But the Labour leader insisted he was not calling for a public vote and believed a general election would be a better way to resolve the political crisis over the nature of the UK's departure from the EU.
His comments came as a poll found 86% of Labour members think voters should have the final say on the outcome of Brexit negotiations, and 90% would now vote to remain in the EU.
As Labour's conference officially begins in Liverpool on Sunday, a march of MPs, MEPs, union leaders and activists will attempt to put pressure on the party to throw its weight behind a so-called People's Vote.
More than 100 constituency parties have submitted motions calling for the issue to be put to a vote.
Many activists believe that with Theresa May's plans in disarray following the rejection of her Chequers proposals by EU leaders in Salzburg, the time is now right for Labour to call for a fresh ballot.
Mr Corbyn told the Sunday Mirror: "What comes out of conference I will adhere to.
"But I'm not calling for a second referendum. I hope we will agree that the best way of resolving this is a General Election.
"But I was elected to empower the members of the party.
"So if conference makes a decision I will not walk away from it and I will act accordingly."
There was a similar message from deputy Labour leader Tom Watson, who told The Observer: "Jeremy and I were elected in 2015 to give the Labour Party back to its members.
"So if the people's party decide they want the people to have a final say on the deal, we have to respect the view of our members and we will go out and argue for it."
However, speaking to BBC Breakfast, shadow housing and communities minister Andrew Gwynne stopped short of repeating his bosses' support for a people's vote if it is the wish of party members.
"Of course we're a democratic party, but before we get that we want a general election, because this government has made a complete fist of Brexit, they haven't been able to negotiate a deal," he said.
"Ultimately we are not in control of this process right now. We want to be in control of that process. We want to negotiate a Labour Brexit."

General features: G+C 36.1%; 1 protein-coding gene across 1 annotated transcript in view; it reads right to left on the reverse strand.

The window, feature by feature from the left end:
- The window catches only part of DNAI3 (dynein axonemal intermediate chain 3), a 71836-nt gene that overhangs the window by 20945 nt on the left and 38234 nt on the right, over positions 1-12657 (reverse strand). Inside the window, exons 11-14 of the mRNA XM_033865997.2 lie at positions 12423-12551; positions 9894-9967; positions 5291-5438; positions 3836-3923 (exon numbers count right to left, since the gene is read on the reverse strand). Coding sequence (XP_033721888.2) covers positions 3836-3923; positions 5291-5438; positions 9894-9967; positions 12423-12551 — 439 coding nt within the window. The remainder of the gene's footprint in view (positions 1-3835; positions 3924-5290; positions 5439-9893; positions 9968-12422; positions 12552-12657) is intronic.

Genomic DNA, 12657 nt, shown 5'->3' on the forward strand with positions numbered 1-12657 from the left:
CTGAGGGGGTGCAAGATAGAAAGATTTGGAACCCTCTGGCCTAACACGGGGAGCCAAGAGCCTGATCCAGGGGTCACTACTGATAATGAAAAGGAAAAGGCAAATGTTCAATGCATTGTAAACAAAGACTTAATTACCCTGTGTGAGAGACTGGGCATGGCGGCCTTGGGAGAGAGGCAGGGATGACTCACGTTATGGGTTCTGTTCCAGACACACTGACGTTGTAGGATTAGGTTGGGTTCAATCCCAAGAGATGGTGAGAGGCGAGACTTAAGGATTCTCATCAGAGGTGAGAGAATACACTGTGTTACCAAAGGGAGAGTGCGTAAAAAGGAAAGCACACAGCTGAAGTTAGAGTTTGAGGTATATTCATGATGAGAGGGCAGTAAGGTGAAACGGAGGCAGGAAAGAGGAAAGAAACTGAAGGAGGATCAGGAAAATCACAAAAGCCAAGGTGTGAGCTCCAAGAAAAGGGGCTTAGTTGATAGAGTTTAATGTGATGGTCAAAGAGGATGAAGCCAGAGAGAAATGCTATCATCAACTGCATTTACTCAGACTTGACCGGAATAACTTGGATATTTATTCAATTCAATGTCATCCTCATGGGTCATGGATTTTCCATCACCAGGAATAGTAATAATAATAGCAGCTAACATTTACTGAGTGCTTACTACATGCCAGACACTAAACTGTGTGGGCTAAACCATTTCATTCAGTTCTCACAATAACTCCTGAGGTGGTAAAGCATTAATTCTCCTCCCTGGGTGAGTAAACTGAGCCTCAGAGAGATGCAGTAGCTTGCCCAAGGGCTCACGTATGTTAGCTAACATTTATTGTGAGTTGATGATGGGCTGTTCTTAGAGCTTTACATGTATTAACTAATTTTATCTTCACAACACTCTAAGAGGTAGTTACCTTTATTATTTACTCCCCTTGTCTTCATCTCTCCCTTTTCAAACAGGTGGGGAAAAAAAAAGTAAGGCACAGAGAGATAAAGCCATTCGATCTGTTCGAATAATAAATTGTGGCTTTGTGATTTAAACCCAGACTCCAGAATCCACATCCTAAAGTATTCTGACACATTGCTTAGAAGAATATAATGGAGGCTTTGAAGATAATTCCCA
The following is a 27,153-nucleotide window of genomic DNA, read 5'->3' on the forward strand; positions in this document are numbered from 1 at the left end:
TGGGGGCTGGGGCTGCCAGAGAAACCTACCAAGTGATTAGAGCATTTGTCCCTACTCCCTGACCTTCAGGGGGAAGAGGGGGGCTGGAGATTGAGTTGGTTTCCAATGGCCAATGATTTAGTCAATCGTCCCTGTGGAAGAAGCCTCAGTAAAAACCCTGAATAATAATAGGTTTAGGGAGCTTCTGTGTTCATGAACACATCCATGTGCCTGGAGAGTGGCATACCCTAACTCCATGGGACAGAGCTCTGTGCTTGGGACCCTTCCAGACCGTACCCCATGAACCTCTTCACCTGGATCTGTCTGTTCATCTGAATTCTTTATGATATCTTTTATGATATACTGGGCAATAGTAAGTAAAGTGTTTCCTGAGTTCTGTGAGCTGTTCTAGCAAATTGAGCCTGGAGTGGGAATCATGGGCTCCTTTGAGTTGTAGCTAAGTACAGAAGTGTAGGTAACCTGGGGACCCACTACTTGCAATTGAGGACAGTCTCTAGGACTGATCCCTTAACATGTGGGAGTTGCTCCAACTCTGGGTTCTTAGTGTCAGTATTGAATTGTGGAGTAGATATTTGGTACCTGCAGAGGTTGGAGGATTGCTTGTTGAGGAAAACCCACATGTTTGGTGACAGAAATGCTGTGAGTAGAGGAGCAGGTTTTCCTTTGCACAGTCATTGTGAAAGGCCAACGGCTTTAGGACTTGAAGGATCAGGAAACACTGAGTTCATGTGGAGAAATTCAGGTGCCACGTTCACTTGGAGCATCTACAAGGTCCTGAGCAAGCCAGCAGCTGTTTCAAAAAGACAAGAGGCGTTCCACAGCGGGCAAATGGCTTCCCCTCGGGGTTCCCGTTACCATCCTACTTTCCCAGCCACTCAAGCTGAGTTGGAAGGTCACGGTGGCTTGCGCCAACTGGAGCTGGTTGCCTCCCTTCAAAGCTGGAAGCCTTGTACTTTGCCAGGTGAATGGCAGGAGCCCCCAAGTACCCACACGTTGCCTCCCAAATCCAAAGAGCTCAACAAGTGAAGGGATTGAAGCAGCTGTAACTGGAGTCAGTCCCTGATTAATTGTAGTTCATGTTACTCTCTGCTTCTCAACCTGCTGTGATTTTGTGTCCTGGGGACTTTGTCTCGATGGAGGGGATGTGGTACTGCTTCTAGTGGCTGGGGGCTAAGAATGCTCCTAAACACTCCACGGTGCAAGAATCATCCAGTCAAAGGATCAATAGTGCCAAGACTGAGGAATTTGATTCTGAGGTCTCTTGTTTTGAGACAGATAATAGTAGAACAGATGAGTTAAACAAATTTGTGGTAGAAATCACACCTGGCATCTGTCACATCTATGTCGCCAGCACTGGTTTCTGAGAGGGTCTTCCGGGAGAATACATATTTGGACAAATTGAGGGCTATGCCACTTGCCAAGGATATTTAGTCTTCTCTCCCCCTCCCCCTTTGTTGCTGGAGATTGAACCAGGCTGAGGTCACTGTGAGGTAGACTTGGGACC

A YouGov survey of more than 1,000 Labour members for The Observer found 86% support a referendum on the outcome of Brexit talks, against just 8% who oppose it.
Even in the North and Midlands, where many Labour constituencies voted Leave in 2016, there was overwhelming support - 86% and 88% respectively - for a second vote.
Some 81% believe their standard of living would get worse after Brexit and 89% said it would be bad for jobs.
Tory chairman Brandon Lewis said: "The last pretence that Labour ever respected the democratic decision of the British people is rapidly disappearing."
As Labour's gathering began:
- The party announced plans for a Â£560 million tax on holiday homes in England to fund measures to tackle homelessness and inequality
- Mr Corbyn said his government would require businesses employing more than 250 people to reserve one-third of seats on boards for representatives of their workforce
- Delegates will vote on changes to the way the party elects its leader
At Labour's women's conference on Saturday, the party faced a fresh row after a frontbencher praised the Militant-dominated council which ran Liverpool in the 1980s.
Dawn Butler hailed the example of left-wing former councillors who set an illegal budget in 1985 in protest at cuts to central government funding.
Her comments were criticised by senior peers and fellow MPs in a further indication of the divisions within the Parliamentary Labour Party.
Ms Butler said: "We are in Liverpool, where over 30 years ago the council stood up to Thatcher and said better to break the law than break the poor."
The comments revived memories of the party's battles of the 1980s, when then leader Neil Kinnock denounced "the grotesque chaos of a Labour council - a Labour council - hiring taxis to scuttle round a city handing out redundancy notices to its own workers".
His intervention was a key moment in the drive to break the far-left Militant group's hold over parts of the party, which ended with the expulsion of figures including Liverpool council's deputy leader Derek Hatton.
Shadow equalities minister Ms Butler's comments were criticised by fellow Labour frontbencher Baroness Thornton.
She said she was "surprised" Ms Butler praised a council that "issued redundancy notices to their own public sector employees, and failed to protect services too".
Fellow Lords frontbencher Lord Kennedy retweeted Lady Thornton, adding: "Well said."
Ms Butler's remarks were "far from what we should be standing for as a party", one Labour MP told the Press Association.
A Labour spokesman said: "The point Dawn was making was that like the Thatcher government of the 1980s, this Tory Government has prioritised tax cuts for the rich while cutting services like women's refuges that save lives and keep women safe."